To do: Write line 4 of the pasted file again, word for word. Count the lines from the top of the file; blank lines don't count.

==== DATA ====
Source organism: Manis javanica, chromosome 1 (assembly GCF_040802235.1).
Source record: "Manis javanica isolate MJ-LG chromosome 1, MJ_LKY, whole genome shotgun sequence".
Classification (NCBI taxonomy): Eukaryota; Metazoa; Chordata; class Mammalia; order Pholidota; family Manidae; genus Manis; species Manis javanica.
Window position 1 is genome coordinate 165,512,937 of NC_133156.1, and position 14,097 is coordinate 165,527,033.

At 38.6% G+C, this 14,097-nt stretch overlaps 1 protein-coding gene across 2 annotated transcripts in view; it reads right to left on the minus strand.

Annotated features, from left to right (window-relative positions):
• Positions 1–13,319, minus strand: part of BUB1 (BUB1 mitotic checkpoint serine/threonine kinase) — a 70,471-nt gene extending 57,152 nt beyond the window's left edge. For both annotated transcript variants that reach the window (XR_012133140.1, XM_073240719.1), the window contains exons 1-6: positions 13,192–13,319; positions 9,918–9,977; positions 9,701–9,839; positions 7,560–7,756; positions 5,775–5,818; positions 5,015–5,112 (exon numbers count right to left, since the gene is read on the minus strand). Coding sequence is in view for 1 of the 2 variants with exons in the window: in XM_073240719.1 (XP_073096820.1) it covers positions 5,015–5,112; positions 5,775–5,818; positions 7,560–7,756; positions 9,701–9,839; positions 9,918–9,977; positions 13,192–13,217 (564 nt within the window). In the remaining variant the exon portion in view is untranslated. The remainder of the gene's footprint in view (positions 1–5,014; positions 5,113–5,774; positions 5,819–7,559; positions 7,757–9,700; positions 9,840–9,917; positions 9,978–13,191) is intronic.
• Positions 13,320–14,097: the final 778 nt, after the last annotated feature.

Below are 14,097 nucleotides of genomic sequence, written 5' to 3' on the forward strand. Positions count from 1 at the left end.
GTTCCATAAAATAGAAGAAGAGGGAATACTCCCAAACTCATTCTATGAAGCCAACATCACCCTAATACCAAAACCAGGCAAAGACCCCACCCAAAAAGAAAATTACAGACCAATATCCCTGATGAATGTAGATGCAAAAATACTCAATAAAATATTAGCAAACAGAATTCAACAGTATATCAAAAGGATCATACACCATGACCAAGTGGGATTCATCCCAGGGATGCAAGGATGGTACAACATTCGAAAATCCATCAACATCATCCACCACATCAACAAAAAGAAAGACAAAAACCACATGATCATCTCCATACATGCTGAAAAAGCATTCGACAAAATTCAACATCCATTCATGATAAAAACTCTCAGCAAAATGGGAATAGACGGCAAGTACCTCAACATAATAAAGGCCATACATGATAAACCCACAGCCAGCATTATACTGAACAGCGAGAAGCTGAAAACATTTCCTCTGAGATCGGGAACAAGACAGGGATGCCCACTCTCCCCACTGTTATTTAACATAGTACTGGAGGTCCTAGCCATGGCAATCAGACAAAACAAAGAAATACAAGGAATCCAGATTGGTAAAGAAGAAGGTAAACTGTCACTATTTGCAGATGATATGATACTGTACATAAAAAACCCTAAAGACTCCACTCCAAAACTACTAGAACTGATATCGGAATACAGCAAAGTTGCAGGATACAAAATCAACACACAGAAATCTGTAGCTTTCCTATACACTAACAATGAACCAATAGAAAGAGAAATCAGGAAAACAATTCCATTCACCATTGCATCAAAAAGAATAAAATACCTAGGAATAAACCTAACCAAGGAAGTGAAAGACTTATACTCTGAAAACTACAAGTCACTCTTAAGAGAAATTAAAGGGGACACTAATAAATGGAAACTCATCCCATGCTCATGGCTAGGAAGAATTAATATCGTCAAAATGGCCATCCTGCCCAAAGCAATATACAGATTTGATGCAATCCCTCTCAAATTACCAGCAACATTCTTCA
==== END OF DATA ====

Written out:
Window position 1 is genome coordinate 165,512,937 of NC_133156.1, and position 14,097 is coordinate 165,527,033.